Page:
Wednesday, May 26, 2021

Quick Update/Available Designs

After nine years of running my business I finally have a place online to see my available designs! I'm hoping to get a real website up and running soon but this will be a good thing in the meantime. Check out my Pinterest Board!

Wednesday, September 13, 2017

Making Connections: A Free-Motion Quilting Workbook Blog Hop and GIVEAWAY!

Welcome to my stop on the Making Connections blog hop! Dorie Hruska's new book is filled to the brim with variations on the classic Continuous Curve design. If you've wanted to learn to incorporate continuous curves into your quilting, this is the book for you. If you already use continuous curves and want to mix things up a bit, this book is also for you! Dorie does an excellent job of teaching readers how to navigate around a quilt and incorporate any desired variety of designs. I especially liked how she brings the designs out of the middle of the quilt and into the borders. Continuous curves are usually done in grid-based areas, and Dorie shows you how to mark grids anywhere you want to take them.
One design in the book that I especially liked was Connecting Brackets. The example above is from the book. As this is a workbook, there are practice pages to doodle and draw and work on muscle memory. This particular design is made of two basic S-curves, going in opposite directions. 

I was recently working on a custom quilt for a client. It was set out like rows of bricks in a kind of herringbone pattern, and she had specific ideas in mind for how she wanted each row quilted, except for two. One of the rows seemed like the perfect candidate for Connecting Brackets. The understated design added some nice texture without distracting from the fabric. 
 I used a variegated thread that blended nicely without disappearing or drawing too much attention to itself.
 I was a little surprised at how difficult it was for my brain to do this design, but I love the final effect in this particular quilt. I can see so many applications for designs from this book in nearly any quilt. They are so versatile!
 Fortunately the photography in the book is much better than mine and the designs really come to life.
And here's a shot of this area on the back.

Would you like your own copy of Making Connections? Leave a comment below by Saturday, September 16th telling me what part of your quilting you would like to improve. Mr. Random will pick a winner that night. If the winner lives in the US you will receive a physical copy of the book; international winners will receive an e-book version.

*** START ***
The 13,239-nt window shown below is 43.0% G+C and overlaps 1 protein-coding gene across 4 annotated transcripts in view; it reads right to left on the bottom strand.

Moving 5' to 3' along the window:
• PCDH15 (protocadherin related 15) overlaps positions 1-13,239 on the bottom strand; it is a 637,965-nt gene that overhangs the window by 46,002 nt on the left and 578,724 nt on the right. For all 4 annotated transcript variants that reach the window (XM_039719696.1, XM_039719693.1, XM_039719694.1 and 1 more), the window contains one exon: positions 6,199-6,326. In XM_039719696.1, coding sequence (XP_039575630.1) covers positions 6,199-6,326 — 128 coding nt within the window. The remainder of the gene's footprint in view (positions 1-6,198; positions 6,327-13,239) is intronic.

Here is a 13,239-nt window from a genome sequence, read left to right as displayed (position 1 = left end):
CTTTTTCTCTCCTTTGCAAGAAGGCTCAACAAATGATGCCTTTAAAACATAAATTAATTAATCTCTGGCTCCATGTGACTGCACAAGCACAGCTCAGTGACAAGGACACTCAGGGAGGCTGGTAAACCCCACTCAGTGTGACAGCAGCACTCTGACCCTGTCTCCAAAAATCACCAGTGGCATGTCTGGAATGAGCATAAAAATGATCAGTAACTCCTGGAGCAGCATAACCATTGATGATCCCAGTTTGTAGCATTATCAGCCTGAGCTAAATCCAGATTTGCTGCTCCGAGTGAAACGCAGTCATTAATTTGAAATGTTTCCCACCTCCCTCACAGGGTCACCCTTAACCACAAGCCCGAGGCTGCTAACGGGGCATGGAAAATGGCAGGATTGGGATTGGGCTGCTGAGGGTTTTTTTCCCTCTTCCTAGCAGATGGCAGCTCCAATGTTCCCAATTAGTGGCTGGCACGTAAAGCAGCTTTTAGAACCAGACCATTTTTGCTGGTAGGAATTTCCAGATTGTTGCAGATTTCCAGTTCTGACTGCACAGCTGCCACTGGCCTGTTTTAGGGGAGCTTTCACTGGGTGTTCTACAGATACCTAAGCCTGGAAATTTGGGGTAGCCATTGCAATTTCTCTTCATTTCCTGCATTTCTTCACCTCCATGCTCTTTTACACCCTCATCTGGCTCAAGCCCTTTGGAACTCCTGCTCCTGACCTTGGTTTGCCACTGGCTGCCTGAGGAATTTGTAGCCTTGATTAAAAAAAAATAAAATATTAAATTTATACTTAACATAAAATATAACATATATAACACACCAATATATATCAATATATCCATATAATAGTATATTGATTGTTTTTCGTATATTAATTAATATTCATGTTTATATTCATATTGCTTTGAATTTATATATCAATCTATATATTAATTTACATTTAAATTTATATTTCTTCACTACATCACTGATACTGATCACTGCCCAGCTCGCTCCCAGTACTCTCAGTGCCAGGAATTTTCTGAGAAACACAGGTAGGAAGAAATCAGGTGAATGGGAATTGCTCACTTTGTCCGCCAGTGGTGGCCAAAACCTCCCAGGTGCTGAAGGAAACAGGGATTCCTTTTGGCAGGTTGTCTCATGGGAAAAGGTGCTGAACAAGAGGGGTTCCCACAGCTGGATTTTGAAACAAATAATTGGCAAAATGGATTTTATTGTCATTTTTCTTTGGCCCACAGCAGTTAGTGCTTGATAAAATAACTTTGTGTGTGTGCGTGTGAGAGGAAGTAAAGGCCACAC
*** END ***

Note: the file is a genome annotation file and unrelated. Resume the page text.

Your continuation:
If you haven't already, be sure to check out the other stops on the blog hop!
Friday Sept 1st:C&T -

Monday Sept 4th:
Holly Anne Knight -  IG: stringandstory
Susan Arnold -  -  IG: quiltfabrication

Tuesday Sept 5th:
Becca Fenstermaker -  IG: prettypiney
Teri Lucas - IG: genqmag 

Wednesday Sept 6th:
Sherry Shish -  IG: poweredbyquilting
Pam Morgan -  IG: sweetlittlestitches

Thursday Sept 7th:
Laura Piland  IG: sliceofpiquilts
Katy S -   IG: katyquilts

Friday Sept 8th:
Suzy Webster -  IG: websterquilt
Bernie Kringel -  IG: needleandfoot

Monday Sept 11th:
Jamie Mueller -  IG: sunflower_quilt
Nancy Scott -   IG: masterpiecequilting

Tuesday Sept 12th:
Sherri Noel -  IG: rebeccamaedesigns
Anorina Morris -  IG: sameliasmum

Wednesday Sept 13th:
Yvonne Fuchs -  IG: quiltingjetgirl
Barbie Mills -  IG: thequiltingmill

Thursday Sept 14th:
Afton Warrick -  IG: quiltingmod
Kathy Bruckman -  IG: kathyskwiltsandmore

Friday Sept 15th:
Susan Arnold -    IG: quiltfabrication
Dorie Hruska -  IG: foreverquilting

Wednesday, August 24, 2016

Triaxial Weave Purse

It has been WAY TOO LONG since I have blogged. I have a couple of things I need to catch up on, but you can see a somewhat more constant update of what I've been doing on Instagram.

A while ago I discovered @t_jaye on Instagram and her handy little Wefty Needle. I've done a little fabric weaving before (tutorial here!) and knew I had to try this method. I was especially smitten with the triaxial weaves, meaning that rather than just horizontal and vertical axes, there are three. (Sorry for the terrible photo quality, I took the first one at night to post on Facebook. Ha.)